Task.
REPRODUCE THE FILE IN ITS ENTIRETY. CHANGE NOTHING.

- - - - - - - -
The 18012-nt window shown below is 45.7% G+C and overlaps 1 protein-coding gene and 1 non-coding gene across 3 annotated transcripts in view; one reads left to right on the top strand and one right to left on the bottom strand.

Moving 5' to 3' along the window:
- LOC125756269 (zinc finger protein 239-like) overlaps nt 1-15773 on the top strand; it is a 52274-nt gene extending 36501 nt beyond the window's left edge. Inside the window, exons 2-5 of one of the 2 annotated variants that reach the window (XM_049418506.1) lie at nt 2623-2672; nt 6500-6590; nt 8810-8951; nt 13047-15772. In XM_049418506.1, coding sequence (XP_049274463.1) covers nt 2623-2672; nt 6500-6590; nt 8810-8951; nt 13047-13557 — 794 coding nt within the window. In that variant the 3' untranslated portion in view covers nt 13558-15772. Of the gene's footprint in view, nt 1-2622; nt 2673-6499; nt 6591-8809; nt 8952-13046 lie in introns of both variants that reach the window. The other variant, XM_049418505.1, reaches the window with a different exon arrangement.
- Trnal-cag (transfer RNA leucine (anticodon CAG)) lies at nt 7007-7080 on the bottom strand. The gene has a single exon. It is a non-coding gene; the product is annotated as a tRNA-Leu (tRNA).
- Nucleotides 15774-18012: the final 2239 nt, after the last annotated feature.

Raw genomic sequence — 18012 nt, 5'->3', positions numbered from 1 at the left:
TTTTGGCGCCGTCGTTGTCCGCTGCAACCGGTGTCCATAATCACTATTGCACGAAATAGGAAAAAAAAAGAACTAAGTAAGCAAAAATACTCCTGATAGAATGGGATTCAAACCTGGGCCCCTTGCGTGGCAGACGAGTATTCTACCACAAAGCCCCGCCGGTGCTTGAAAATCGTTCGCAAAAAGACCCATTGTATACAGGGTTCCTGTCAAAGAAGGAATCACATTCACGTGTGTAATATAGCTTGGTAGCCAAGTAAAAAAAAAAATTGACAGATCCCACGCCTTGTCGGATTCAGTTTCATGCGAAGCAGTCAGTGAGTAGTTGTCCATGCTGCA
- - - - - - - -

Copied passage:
The 18012-nt window shown below is 45.7% G+C and overlaps 1 protein-coding gene and 1 non-coding gene across 3 annotated transcripts in view; one reads left to right on the top strand and one right to left on the bottom strand.

Moving 5' to 3' along the window:
- LOC125756269 (zinc finger protein 239-like) overlaps nt 1-15773 on the top strand; it is a 52274-nt gene extending 36501 nt beyond the window's left edge. Inside the window, exons 2-5 of one of the 2 annotated variants that reach the window (XM_049418506.1) lie at nt 2623-2672; nt 6500-6590; nt 8810-8951; nt 13047-15772. In XM_049418506.1, coding sequence (XP_049274463.1) covers nt 2623-2672; nt 6500-6590; nt 8810-8951; nt 13047-13557 — 794 coding nt within the window. In that variant the 3' untranslated portion in view covers nt 13558-15772. Of the gene's footprint in view, nt 1-2622; nt 2673-6499; nt 6591-8809; nt 8952-13046 lie in introns of both variants that reach the window. The other variant, XM_049418505.1, reaches the window with a different exon arrangement.
- Trnal-cag (transfer RNA leucine (anticodon CAG)) lies at nt 7007-7080 on the bottom strand. The gene has a single exon. It is a non-coding gene; the product is annotated as a tRNA-Leu (tRNA).
- Nucleotides 15774-18012: the final 2239 nt, after the last annotated feature.

Raw genomic sequence — 18012 nt, 5'->3', positions numbered from 1 at the left:
TTTTGGCGCCGTCGTTGTCCGCTGCAACCGGTGTCCATAATCACTATTGCACGAAATAGGAAAAAAAAAGAACTAAGTAAGCAAAAATACTCCTGATAGAATGGGATTCAAACCTGGGCCCCTTGCGTGGCAGACGAGTATTCTACCACAAAGCCCCGCCGGTGCTTGAAAATCGTTCGCAAAAAGACCCATTGTATACAGGGTTCCTGTCAAAGAAGGAATCACATTCACGTGTGTAATATAGCTTGGTAGCCAAGTAAAAAAAAAAATTGACAGATCCCACGCCTTGTCGGATTCAGTTTCATGCGAAGCAGTCAGTGAGTAGTTGTCCATGCTGCA